Meet the funder: Siobhan Dowd Trust

The Siobhan Dowd Trust aims to support children and young people whose access to books and stories has been deprived. We asked director Kate Powling how it’s helping schools to promote reading...

What is the Siobhan Dowd Trust?

The Siobhan Dowd Trust is a small charity set up with the stated aim of ‘bringing books to the children who need them most’. The charity was established by the author Siobhan Dowd, who died in April 2007, aged just 47. In her final days, Siobhan set up this trust to use the proceeds of her work to fund reading projects for children. Siobhan wrote four children’s novels and one novella for adults. The trust benefits from the sale of these books, as well as two books written by other authors (Patrick Ness’s A Monster Calls and The Guggenheim Mystery by Robin Stephens) that are based on Siobhan’s ideas.

How does the Siobhan Dowd trust benefit schools?

Schools are one of the main beneficiaries of our grants. In the past we have funded various schemes, but have recently started to favour funding books rather than building projects. We are currently running a scheme where we give schools the funds to take pupils to a local bookshop and choose books for their school. Teachers and booksellers are allowed to influence pupils’ choices, but we want the ultimate decision to be down to the children so they can experience the art of browsing and feel some ownership over the final selection.

We have pledged to give away £2,000 per month. Last year, 371 schools entered and shopping sprees were awarded to 34 primaries, 14 secondaries and seven other groups. The project is now in its third year, and our trustees have committed to fund the scheme until the end of 2019. Although this is our main project, we are open to looking at unique applications from a school if the idea is sufficiently innovative.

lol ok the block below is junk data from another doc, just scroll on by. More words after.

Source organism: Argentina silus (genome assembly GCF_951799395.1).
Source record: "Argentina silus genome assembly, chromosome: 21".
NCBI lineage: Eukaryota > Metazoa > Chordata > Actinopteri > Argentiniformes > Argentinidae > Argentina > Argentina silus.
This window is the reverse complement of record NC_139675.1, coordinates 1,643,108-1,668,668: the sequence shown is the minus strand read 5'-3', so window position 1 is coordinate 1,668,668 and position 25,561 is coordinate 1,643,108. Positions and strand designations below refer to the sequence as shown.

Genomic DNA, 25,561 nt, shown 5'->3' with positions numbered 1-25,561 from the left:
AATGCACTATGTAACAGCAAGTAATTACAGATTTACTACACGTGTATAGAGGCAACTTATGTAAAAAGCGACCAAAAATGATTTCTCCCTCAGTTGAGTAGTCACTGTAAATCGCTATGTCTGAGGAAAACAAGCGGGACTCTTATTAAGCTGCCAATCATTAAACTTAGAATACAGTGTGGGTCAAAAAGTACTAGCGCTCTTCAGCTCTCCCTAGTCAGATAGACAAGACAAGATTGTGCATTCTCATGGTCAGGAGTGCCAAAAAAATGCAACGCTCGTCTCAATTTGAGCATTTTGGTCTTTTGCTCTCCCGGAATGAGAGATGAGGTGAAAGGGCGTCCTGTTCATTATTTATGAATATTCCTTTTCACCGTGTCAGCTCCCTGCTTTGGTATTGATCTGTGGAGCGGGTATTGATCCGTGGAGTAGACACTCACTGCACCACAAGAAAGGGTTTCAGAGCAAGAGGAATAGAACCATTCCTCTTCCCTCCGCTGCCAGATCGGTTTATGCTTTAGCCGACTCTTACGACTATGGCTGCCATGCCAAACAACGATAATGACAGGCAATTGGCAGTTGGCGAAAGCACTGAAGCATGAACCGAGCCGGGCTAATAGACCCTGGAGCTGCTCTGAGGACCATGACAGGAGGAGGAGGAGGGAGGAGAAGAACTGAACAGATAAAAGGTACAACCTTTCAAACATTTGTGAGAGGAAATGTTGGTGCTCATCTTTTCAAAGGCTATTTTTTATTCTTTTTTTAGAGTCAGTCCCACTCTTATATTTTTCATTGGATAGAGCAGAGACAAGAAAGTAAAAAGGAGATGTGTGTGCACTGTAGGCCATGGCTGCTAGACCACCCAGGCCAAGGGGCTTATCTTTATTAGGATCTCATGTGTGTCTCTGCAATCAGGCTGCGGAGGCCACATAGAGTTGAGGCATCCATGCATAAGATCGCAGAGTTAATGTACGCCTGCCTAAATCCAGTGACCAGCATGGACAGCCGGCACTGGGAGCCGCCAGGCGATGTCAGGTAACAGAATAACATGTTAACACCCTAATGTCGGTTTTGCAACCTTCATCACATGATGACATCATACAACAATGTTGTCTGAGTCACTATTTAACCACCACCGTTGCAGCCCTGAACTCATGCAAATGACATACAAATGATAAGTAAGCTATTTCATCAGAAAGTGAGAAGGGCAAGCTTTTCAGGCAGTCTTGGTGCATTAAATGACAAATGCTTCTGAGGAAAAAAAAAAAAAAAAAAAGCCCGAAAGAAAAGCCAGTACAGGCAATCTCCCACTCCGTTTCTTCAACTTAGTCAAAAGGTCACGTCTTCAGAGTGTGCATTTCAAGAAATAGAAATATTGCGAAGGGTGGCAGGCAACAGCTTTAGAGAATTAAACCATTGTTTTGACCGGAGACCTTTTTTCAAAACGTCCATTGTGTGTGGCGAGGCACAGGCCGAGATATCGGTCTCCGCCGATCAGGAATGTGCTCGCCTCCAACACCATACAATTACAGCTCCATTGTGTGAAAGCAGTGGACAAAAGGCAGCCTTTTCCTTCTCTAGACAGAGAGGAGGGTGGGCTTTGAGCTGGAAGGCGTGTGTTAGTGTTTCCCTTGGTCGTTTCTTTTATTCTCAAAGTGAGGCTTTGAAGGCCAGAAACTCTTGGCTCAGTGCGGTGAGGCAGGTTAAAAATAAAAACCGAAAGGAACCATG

How does the application process work?

In accordance with Siobhan’s wishes, our funding process is very open, flexible and, we hope, simple. For a spree grant, applicants should send a short email to me ( explaining what you do to encourage a love of reading in your school. We’re not looking for lots of educational information about progress, but rather a passion for reading. Insights and anecdotes about young readers work well to demonstrate this.

We appreciate there is a great deal of need, and we want the grant submission to detail what you plan to do to address this need, and what impact a grant would have.

We also ask you to provide your school’s FSM and PP figure as a percentage, as this helps us inform our decisions. A low number isn’t necessarily a bad thing, as we know those schools have less funding. Applicants don’t apply for a specific amount, as we allocate funds based on our analysis of the situation.

For grants other than a spree, you are welcome to email a brief outline first to see if your project is the kind we may fund. I then assess it and follow it up with a phone call if it sounds like something we may be interested in supporting.

Our trustees meet three times throughout the year to consider grant applications, and while we do consider applications at other times, we always prefer to meet up to discuss projects. We ask for all funding applications to be in three weeks before we meet. Our trustees include members of Siobhan’s family as well as prominent children’s writers.

What makes a successful application?

Firstly, enthusiasm and commitment – this always shines through in the applications we fund. We always need the school to have committed something, too. We know school budgets are tight, but we want Headteachers who value books and allocate part of the school budget to them rather than relying entirely on charities.

Secondly, targeted at the right groups. We are open to applications from all state schools, but we like to see a specific group of children who need extra support in some way to be identified. This could include pupil premium children, children with parents away in the services, children in care, traveller children, children who speak English as an additional language and children with extra emotional needs or needs arising from a disability.

We have previously funded a project where pupils asked their librarian for more LGBT books as they didn’t feel what was on the shelves reflected their situation.